Improving XPCOM for Mozilla 2

Friday, December 22nd, 2006

XPCOM technology, based on Microsoft COM, is fundamentally structured around the concept of binary object layouts and stylized calling conventions. XPCOM was a good technique for introducing modularity and extensibility to the Mozilla codebase, but it is showing its age. One of the interesting things about Mozilla 2 is that we can breaking API and binary compatibility.

There are several ways we should improve XPCOM:

  1. Improve reference-counting (this could include universal support for cycle collection, or even allocating all XPCOM objects using MMgc; Graydon and I talked about this some at the Summit, and I’m sure he’ll take the lead determining what this means in practice.
  2. Allow throwing complicated (object-type) exceptions from any XPCOM method, and reduce the verbosity and inefficiencies of nsresult return codes. C++ exceptions, as much as I dislike them, provide the shortest path to this goal. Taras has been working with oink to provide an automated way to convert method calls automatically.
  3. Reduce the complexity and verbosity of using XPCOM. I’ve been spending a fair amount of time working in Python recently, and I’m very impressed with its use of module objects. Using XPCOM could be a lot easier from script with some very simple changes. I’ll blog about this soon!

In order to achieve these objectives, I’m convinced that Mozilla must break XPCOM binary compatibility, and should stop using XPCOM as the binary embedding solution:

  • We may want the flexibility of making GCRoot or another abstract non-interface class the root type (nsISupports) for all XPCOM objects. We at least ought to add interfacerequestor and classinfo functionality to the root object type, and perhaps weak-reference support as well.
  • C++ exceptions are very compiler dependent (and compiler-version dependent) and are not good candidates for binary freezing.

The implications of a change like this are considerable:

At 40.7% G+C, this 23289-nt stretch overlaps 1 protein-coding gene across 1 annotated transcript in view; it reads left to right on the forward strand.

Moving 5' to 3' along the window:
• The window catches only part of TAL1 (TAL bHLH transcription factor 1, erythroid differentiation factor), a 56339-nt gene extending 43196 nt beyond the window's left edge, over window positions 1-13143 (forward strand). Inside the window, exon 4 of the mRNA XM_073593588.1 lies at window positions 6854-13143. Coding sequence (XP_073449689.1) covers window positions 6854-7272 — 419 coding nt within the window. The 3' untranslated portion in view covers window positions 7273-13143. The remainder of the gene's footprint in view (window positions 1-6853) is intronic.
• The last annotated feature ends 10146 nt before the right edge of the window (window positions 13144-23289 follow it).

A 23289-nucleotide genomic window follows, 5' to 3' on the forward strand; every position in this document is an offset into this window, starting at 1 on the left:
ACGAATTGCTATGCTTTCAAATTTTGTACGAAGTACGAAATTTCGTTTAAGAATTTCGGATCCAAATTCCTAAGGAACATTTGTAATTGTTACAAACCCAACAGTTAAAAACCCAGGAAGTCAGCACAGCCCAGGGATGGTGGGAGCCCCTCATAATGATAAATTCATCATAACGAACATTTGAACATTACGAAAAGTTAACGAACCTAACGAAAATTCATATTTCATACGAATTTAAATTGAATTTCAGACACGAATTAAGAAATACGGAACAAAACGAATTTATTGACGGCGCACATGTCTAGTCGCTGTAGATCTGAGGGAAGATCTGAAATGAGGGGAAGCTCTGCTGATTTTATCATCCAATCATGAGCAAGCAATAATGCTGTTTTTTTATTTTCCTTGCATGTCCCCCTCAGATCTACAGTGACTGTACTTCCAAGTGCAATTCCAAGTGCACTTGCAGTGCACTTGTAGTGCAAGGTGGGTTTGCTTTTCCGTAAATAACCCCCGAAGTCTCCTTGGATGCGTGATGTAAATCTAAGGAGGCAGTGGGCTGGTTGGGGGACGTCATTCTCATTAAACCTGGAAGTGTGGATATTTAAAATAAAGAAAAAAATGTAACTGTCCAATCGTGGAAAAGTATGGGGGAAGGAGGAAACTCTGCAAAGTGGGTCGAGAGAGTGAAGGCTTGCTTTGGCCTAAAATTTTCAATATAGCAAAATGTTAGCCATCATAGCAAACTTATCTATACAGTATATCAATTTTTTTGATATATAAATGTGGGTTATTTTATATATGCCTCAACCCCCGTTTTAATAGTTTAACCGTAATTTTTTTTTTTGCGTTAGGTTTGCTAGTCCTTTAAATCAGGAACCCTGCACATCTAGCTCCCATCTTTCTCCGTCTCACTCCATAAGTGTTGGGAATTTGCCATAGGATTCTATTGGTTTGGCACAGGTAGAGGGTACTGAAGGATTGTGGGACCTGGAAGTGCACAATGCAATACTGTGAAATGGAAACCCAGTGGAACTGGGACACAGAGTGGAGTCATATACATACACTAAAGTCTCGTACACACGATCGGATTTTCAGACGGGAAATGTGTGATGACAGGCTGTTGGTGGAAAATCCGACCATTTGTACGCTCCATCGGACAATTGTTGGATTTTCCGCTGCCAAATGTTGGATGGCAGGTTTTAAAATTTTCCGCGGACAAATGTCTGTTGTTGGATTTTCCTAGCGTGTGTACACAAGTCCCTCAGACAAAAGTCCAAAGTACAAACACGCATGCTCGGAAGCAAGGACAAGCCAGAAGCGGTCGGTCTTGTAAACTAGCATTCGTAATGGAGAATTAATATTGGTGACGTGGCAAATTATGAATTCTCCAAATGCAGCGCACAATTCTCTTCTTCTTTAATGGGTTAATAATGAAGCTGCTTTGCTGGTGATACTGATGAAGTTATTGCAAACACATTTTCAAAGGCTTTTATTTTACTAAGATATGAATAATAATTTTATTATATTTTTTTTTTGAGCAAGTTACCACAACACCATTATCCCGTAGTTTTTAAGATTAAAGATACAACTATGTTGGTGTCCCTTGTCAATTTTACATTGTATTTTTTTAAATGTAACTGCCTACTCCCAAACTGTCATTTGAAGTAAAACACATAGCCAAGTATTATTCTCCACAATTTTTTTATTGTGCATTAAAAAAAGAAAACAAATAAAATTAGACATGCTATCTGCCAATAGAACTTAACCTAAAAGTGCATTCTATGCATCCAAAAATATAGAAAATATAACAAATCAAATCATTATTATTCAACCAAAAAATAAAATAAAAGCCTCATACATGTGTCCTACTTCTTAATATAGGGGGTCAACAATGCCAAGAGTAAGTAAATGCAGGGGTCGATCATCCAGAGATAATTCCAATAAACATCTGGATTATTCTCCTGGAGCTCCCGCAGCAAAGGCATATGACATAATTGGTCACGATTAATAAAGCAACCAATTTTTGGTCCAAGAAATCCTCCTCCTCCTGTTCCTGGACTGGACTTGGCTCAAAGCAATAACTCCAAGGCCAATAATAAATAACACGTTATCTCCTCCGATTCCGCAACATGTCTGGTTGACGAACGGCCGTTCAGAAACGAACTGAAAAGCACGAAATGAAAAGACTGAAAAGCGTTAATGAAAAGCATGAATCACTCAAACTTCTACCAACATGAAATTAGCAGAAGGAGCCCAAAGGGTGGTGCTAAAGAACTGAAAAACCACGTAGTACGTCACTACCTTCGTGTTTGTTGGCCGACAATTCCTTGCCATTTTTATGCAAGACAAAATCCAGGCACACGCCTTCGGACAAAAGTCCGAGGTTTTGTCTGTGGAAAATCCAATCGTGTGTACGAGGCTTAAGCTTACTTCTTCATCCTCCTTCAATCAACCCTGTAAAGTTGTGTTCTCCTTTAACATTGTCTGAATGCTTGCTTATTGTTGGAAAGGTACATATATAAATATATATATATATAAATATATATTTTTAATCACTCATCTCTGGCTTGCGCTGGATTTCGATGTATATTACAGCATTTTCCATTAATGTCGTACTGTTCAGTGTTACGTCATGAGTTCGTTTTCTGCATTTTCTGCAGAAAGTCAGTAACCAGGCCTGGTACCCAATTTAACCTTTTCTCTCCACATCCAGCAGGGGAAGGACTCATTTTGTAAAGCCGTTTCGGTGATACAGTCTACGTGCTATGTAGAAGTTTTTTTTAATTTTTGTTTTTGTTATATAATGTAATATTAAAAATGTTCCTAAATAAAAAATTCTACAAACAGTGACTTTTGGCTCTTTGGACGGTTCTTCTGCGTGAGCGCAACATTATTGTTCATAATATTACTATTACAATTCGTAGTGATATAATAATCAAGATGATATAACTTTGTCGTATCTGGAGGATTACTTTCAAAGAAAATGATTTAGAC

• It will no longer be possible (or desirable) to write binary XPCOM components in C++ that don’t live in the monolithic platform binary (libxul). At first this seemed like a significant challenge: Firefox and Thunderbird use binary components to do OS integration (profile migration and OS integration). Various extension also use binary components to integrate with external libraries. But most of these use-cases can be solved with a good foreign-function-interface library available from script. I’ll blog about this separately; I’ve been very impressed with the expressiveness and flexibility of the python ctypes library and I think it could be ported to SpiderMonkey rather easily.
  • Binary embedders (e.g. gtkmozembed clients) will no longer be able to access DOM objects via their XPCOM interfaces.
    The simplest way to solve this problem is to extend the scriptable NPAPI object model to be accessible by binary embedders. This will give embedders access to the DOM that is straightforward and relatively complete.

Brainstorming Example

class nsISupports : virtual public RCObject
  inline void AddRef() { IncrementRef(); return 2; }
  inline void Release() { DecrementRef(); return 1; }

  virtual nsISupports* QueryInterface(REFNSIID aIID, PRBool aAddRef) = 0;

   * For ease of conversion, provide an old-style QI wrapper.
  inline nsresult QueryInterface(REFNSIID aIID, void **aResult) {
    *aResult = QueryInterface(aIID, PR_TRUE);
    return (*aResult) ? NS_OK : NS_NOINTERFACE;

  virtual nsISupports* GetInterface(REFNSIID aIID, PRBool aAddRef) = 0;

  virtual nsIClassInfo* GetClassInfo() = 0;

The virtual inheritance of RCObject could be a problem for xptcall. There are ways around that. I’m also a little concerned that objects won’t be storing pointers to the “root” GCObject, but rather vtables within that object. I hope that doesn’t mess up MMgc.

Thursday, December 21st, 2006

As promised, I have created a python module which can be used to implement a tinderbox client to report arbitrary. I’ve also created a driver which can pull and build a Mozilla-like application. Sources here. I’ve tested it on Windows and Linux, but I fully expect it would work on Mac as well. It requires Python 2.4 and the killableprocess module.

I know it’s not especially obvious how to actually run a build. I use the following command line:

python --config=/builds/tinderclient/,/builds/tinderclient/ --private-config=/builds/